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War On Terror Continues

Published: June 2, 2014

June is National Safety Month but CSULB’s Sabrina Alimahomed isn’t feeling any safer from terrorism despite a growing Homeland Security State.

Alimahomed, who shares a position between Sociology and Women’s, Gender and Sexuality Studies, wrote her doctoral dissertation at UC Riverside on the war on terror as it relates to race and gender as well as publishing an article titled “Homeland Security Inc.” in a journal titled Race and Class: A Journal on Empire, Racism and Globalization.

Alimahomed earned her B.A. in Interdisciplinary Studies from UC Berkeley in 2001, her M.A. in Sociology from UC Riverside in 2005 and her doctorate in in Sociology from UC Riverside in 2011.

The Homeland Security State continues to grow, she explained.

“Before 9/11, Homeland Security represented only a small part of the national budget but, in the last 10 years, we have come to realize the Homeland Security Act of 2002 represents the largest reorganization of government since the 1940s,” she said.

The price of vigilance was investment. “We’ve seen the original 2002 budget of $16 billion rise to approximately $70 billion in 2011,” she said. “Scholars and public citizens should scrutinize a rise in spending like that. Where is the accountability?”

Members of the Homeland Security State have said the level of spending is ultimately unsustainable.

“Even former CIA Director Leon Panetta said so two years ago,” she said. “It was argued that to build an information factory was to find the leads that would thwart terror. Our challenge now is to make the information factory accountable.”

Although the mission of Homeland Security is to thwart terror, many of its 22 member agencies have little to do with it.

“FEMA and Immigration and Customs are two examples,” she said. “But the primary goal remains thwarting terrorism. Member agencies working on other things may relate their area’s importance to terror. That can mean revamping the police and suiting them out as counter-terrorism teams.”

The American population still rates terrorism very high among the nation’s problems. “It is easy to imagine terror as an ever-present threat that could happen any day to a monumental amount of people,” she said. “But when we look statistically at the last decade, even including thwarted attacks, we had more domestic terrorist conspiracies and attacks in the 1960s and 70s than we have post-9/11. I am interested in what has sustained this feeling of panic and fear.”

Alimahomed is particularly interested in how the U.S. Muslim community has been affected.

“The leaders of the U.S. Muslim community have become increasingly politicized since 9/11,” she said. “There was a shift in leadership around 2006 that coincided with a shift in the thinking of Homeland Security to understanding the homegrown Muslim population. There has been hands-on, eye-to-eye contact with government agencies such as the FBI and ICE. There are FBI agents hosting recruiting venues at Arab cultural festivals. Second-generation Muslim leaders feel their presence in their daily lives much more than the previous generation.”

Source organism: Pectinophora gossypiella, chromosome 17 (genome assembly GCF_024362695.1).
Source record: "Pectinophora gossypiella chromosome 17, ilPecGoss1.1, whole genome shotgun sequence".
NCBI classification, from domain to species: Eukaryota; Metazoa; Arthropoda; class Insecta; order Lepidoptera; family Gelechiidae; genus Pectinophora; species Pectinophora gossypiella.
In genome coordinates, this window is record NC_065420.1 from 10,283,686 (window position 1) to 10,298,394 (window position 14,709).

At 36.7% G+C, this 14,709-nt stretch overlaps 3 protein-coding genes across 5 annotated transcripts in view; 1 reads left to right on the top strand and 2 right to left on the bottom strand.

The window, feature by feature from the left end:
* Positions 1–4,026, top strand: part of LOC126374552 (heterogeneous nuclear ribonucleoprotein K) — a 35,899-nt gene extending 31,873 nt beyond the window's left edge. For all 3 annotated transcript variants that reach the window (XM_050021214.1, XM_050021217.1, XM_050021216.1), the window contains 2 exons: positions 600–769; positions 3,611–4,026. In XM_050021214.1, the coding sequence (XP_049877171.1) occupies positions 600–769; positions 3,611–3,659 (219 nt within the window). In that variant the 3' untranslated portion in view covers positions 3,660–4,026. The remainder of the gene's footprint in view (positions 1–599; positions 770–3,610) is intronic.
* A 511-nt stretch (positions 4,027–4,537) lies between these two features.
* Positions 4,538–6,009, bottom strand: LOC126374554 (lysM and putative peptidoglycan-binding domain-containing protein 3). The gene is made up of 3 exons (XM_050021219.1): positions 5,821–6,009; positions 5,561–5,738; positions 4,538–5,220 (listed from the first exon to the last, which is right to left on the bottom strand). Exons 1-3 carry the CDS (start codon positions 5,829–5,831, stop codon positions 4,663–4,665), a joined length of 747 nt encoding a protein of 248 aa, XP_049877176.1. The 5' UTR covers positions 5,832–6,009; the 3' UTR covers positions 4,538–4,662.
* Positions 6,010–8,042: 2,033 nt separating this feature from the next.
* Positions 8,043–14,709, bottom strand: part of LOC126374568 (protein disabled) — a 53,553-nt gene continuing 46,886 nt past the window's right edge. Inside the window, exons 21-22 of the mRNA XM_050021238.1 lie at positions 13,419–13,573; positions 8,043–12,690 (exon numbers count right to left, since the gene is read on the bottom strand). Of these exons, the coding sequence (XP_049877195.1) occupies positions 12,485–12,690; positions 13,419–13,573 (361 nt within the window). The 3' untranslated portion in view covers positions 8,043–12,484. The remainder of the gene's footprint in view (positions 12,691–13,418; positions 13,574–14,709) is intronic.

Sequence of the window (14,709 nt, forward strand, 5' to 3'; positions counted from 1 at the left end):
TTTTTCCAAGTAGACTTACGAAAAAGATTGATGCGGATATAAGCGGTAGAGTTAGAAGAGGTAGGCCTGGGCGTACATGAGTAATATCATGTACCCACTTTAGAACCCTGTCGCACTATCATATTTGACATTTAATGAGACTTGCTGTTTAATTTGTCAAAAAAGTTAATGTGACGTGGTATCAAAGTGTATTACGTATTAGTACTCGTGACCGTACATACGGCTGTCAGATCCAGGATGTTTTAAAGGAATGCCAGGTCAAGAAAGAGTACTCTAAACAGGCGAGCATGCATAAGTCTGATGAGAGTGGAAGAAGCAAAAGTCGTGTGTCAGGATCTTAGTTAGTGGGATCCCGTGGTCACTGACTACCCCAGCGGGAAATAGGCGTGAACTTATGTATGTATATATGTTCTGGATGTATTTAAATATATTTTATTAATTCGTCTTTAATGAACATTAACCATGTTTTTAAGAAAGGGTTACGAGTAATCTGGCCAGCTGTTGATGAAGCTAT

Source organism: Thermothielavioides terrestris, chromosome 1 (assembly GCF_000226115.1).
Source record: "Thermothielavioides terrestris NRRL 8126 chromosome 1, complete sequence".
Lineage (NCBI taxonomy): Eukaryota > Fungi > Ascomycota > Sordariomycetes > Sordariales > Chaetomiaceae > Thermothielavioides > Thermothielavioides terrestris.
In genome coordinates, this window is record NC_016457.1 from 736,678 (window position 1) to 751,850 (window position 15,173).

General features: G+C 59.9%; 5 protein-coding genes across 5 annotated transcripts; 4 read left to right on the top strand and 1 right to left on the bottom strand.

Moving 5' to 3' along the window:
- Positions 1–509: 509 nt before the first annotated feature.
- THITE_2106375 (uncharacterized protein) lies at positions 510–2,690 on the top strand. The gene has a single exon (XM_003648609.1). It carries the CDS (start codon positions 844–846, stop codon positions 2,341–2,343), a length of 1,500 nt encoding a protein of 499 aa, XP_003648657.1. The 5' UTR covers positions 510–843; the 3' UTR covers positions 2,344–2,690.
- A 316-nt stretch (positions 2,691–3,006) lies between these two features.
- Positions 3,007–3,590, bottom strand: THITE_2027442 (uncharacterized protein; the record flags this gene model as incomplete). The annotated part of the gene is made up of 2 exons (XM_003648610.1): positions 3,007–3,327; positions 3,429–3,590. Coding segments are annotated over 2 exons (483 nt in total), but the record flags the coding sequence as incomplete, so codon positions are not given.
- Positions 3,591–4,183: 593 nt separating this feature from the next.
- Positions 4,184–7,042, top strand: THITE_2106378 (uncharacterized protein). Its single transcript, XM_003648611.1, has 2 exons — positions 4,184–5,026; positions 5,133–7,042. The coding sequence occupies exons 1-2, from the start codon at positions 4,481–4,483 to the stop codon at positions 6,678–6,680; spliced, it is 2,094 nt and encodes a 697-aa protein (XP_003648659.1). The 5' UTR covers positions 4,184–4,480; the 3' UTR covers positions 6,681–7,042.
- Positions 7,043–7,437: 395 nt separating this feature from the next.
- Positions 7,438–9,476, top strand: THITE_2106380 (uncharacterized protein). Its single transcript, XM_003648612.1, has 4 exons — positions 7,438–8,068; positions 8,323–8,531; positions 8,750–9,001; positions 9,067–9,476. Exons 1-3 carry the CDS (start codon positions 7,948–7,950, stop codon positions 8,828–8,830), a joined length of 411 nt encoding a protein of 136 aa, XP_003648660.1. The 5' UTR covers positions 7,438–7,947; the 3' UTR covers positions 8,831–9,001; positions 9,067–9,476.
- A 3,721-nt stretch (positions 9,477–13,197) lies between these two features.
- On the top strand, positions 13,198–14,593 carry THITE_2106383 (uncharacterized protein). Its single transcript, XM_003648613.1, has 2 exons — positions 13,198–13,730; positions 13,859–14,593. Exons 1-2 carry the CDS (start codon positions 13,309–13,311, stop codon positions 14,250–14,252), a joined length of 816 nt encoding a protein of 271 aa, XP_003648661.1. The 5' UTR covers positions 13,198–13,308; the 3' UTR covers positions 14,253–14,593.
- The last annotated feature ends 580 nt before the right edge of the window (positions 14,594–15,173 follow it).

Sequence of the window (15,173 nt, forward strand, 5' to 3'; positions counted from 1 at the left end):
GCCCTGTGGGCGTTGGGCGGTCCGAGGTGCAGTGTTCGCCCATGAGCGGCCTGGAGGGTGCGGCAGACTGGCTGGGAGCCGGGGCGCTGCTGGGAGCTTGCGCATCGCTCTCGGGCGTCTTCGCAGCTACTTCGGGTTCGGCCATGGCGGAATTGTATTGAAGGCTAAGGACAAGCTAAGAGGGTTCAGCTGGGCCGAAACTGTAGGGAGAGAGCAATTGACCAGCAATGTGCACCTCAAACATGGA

War On Terror Continues
Sabrina Alimahomed

Alimahomed sees parallels between the eventual fate of the Homeland Security State and the prison-industrial complex of the 1980s.

“There were approximately 200,000 people incarcerated in the 1970s. Today, there are 2 million. That is a huge expansion in 40 years,” she said. “Now we’re starting to realize as many as 50 percent of those convicted of drug-related, non-violent offenses have been in a lot longer than they need to have been. People of color have been disproportionally targeted. The same growing dissatisfaction with the prison-industrial complex may confront the Homeland Security State. A certain amount of time will pass before we realize that, although we will have collected a lot of information about people, what has been the outcome of surveillling an entire population?”

Dissatisfaction with Homeland Security has been reflected in growing friction between security agencies and their government overseers. “But if the Homeland Security Agency insists on this size of budget, they must expect oversight,” she concluded. “Because it grew so fast, there haven’t been many measures to see where that funding went. We are beginning to see the blunders that have been made in the wake of the (Edward) Snowden revelations.”

Alimahomed believes America will deal with the Homeland Security State for years to come. “The U.S. is one of the largest civil security markets in the world and we are recognized as a leader in civil security technology,” she said. “Until we start to correct some of those perceptions, we will be held in the limelight for them.”

As for herself, Alimahomed’s research has redefined for her the term “security.” “Many of us think of security in terms of defense against others who want to hurt us,” she said. “Now I think about security in terms of people’s access to lives free of structural violence and in terms of having access to education. It makes me re-think what I want for myself and for my family.”